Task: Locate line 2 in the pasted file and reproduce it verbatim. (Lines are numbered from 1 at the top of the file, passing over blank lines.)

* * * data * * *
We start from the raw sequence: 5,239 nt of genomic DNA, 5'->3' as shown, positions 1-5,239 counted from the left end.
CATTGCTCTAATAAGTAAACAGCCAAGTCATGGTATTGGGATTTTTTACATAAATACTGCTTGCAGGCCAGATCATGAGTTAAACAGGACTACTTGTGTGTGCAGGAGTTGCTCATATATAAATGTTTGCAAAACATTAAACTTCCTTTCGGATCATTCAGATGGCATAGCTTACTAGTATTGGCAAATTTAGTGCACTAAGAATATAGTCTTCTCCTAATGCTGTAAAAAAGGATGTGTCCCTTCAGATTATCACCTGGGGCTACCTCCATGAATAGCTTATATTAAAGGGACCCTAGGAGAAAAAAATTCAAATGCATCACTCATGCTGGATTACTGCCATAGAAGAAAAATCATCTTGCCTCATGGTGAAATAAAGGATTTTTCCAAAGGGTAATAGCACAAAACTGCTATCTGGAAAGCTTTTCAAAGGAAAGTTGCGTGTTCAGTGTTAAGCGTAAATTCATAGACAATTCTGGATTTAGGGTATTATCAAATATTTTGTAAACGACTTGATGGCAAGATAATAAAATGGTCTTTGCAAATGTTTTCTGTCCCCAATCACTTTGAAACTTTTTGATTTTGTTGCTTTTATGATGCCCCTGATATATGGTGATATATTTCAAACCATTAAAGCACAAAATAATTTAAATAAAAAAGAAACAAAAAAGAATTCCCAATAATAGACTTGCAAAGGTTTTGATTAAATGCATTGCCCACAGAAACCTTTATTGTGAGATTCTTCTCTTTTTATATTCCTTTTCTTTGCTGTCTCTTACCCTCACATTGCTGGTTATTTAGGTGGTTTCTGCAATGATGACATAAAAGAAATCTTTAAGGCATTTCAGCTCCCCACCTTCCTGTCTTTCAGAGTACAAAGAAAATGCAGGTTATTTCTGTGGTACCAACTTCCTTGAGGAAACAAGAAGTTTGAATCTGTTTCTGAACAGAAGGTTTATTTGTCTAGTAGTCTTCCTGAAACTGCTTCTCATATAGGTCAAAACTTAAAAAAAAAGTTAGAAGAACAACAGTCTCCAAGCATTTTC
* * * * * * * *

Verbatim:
CATTGCTCTAATAAGTAAACAGCCAAGTCATGGTATTGGGATTTTTTACATAAATACTGCTTGCAGGCCAGATCATGAGTTAAACAGGACTACTTGTGTGTGCAGGAGTTGCTCATATATAAATGTTTGCAAAACATTAAACTTCCTTTCGGATCATTCAGATGGCATAGCTTACTAGTATTGGCAAATTTAGTGCACTAAGAATATAGTCTTCTCCTAATGCTGTAAAAAAGGATGTGTCCCTTCAGATTATCACCTGGGGCTACCTCCATGAATAGCTTATATTAAAGGGACCCTAGGAGAAAAAAATTCAAATGCATCACTCATGCTGGATTACTGCCATAGAAGAAAAATCATCTTGCCTCATGGTGAAATAAAGGATTTTTCCAAAGGGTAATAGCACAAAACTGCTATCTGGAAAGCTTTTCAAAGGAAAGTTGCGTGTTCAGTGTTAAGCGTAAATTCATAGACAATTCTGGATTTAGGGTATTATCAAATATTTTGTAAACGACTTGATGGCAAGATAATAAAATGGTCTTTGCAAATGTTTTCTGTCCCCAATCACTTTGAAACTTTTTGATTTTGTTGCTTTTATGATGCCCCTGATATATGGTGATATATTTCAAACCATTAAAGCACAAAATAATTTAAATAAAAAAGAAACAAAAAAGAATTCCCAATAATAGACTTGCAAAGGTTTTGATTAAATGCATTGCCCACAGAAACCTTTATTGTGAGATTCTTCTCTTTTTATATTCCTTTTCTTTGCTGTCTCTTACCCTCACATTGCTGGTTATTTAGGTGGTTTCTGCAATGATGACATAAAAGAAATCTTTAAGGCATTTCAGCTCCCCACCTTCCTGTCTTTCAGAGTACAAAGAAAATGCAGGTTATTTCTGTGGTACCAACTTCCTTGAGGAAACAAGAAGTTTGAATCTGTTTCTGAACAGAAGGTTTATTTGTCTAGTAGTCTTCCTGAAACTGCTTCTCATATAGGTCAAAACTTAAAAAAAAAGTTAGAAGAACAACAGTCTCCAAGCATTTTC